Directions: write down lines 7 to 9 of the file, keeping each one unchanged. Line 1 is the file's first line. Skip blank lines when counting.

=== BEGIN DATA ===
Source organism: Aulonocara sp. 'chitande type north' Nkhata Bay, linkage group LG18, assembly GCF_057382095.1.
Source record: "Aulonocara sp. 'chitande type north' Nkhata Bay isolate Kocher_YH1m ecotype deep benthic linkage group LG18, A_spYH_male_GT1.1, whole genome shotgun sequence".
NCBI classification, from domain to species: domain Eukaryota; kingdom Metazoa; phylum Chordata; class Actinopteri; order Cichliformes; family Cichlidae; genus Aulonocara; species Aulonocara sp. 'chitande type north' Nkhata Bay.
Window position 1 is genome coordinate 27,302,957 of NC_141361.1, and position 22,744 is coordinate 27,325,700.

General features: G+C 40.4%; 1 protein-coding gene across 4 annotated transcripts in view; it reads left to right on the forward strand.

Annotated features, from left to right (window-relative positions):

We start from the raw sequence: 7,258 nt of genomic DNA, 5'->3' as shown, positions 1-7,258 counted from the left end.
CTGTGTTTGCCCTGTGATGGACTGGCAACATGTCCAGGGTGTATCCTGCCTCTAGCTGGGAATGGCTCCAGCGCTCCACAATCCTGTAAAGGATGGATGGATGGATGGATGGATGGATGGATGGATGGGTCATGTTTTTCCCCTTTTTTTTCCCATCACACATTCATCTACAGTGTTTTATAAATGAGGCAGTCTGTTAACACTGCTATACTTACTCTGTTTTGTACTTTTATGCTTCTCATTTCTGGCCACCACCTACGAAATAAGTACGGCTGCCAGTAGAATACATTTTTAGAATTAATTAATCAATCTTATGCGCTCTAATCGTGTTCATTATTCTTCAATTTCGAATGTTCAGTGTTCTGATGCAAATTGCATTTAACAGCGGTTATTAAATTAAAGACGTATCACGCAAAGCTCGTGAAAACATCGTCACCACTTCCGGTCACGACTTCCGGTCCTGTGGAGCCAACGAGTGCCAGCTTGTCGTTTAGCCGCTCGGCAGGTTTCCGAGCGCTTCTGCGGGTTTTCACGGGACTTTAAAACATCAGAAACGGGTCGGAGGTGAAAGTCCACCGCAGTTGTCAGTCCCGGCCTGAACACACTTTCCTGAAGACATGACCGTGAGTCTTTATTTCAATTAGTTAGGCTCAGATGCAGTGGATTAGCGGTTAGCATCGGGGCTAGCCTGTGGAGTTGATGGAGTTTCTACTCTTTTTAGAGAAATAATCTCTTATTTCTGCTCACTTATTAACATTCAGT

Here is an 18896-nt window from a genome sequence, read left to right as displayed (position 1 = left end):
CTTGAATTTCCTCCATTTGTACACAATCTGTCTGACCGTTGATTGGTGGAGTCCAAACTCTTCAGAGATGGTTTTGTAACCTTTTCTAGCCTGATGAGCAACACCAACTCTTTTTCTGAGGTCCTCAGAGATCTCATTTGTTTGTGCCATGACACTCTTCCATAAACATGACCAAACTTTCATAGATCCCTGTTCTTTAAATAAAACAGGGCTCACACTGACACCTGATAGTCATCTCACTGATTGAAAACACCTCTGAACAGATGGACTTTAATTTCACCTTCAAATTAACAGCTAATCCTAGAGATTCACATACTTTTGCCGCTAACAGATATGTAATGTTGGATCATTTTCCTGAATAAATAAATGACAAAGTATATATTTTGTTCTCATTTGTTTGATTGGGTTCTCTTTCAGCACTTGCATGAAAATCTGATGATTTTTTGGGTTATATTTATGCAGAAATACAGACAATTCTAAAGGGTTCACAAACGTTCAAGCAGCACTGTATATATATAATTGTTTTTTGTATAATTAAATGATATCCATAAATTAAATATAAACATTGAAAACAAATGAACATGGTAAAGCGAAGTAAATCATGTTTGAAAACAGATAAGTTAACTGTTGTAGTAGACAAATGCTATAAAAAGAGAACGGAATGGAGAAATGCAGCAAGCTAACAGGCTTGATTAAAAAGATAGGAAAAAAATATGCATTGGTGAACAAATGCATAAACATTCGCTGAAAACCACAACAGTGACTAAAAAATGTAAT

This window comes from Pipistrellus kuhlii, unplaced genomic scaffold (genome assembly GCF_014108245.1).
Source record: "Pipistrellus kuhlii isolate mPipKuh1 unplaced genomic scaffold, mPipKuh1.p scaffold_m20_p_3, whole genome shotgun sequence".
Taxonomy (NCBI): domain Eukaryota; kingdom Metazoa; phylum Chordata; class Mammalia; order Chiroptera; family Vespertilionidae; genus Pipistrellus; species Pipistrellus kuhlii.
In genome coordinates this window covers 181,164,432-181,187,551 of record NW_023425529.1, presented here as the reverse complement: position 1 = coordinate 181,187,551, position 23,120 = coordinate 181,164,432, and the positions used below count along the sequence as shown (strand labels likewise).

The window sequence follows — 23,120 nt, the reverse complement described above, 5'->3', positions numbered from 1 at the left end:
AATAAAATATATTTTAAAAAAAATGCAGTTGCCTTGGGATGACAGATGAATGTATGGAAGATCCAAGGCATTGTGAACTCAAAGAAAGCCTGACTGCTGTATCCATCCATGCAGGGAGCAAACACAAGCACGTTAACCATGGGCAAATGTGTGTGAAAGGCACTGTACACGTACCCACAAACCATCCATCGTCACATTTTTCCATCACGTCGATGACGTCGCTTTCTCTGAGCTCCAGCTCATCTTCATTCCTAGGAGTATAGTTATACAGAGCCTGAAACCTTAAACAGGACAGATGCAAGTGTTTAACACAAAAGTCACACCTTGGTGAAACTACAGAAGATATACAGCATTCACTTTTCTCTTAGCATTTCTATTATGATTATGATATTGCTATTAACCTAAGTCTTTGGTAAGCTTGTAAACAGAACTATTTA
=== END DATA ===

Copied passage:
We start from the raw sequence: 7,258 nt of genomic DNA, 5'->3' as shown, positions 1-7,258 counted from the left end.
CTGTGTTTGCCCTGTGATGGACTGGCAACATGTCCAGGGTGTATCCTGCCTCTAGCTGGGAATGGCTCCAGCGCTCCACAATCCTGTAAAGGATGGATGGATGGATGGATGGATGGATGGATGGATGGGTCATGTTTTTCCCCTTTTTTTTCCCATCACACATTCATCTACAGTGTTTTATAAATGAGGCAGTCTGTTAACACTGCTATACTTACTCTGTTTTGTACTTTTATGCTTCTCATTTCTGGCCACCACCTACGAAATAAGTACGGCTGCCAGTAGAATACATTTTTAGAATTAATTAATCAATCTTATGCGCTCTAATCGTGTTCATTATTCTTCAATTTCGAATGTTCAGTGTTCTGATGCAAATTGCATTTAACAGCGGTTATTAAATTAAAGACGTATCACGCAAAGCTCGTGAAAACATCGTCACCACTTCCGGTCACGACTTCCGGTCCTGTGGAGCCAACGAGTGCCAGCTTGTCGTTTAGCCGCTCGGCAGGTTTCCGAGCGCTTCTGCGGGTTTTCACGGGACTTTAAAACATCAGAAACGGGTCGGAGGTGAAAGTCCACCGCAGTTGTCAGTCCCGGCCTGAACACACTTTCCTGAAGACATGACCGTGAGTCTTTATTTCAATTAGTTAGGCTCAGATGCAGTGGATTAGCGGTTAGCATCGGGGCTAGCCTGTGGAGTTGATGGAGTTTCTACTCTTTTTAGAGAAATAATCTCTTATTTCTGCTCACTTATTAACATTCAGT

Here is an 18896-nt window from a genome sequence, read left to right as displayed (position 1 = left end):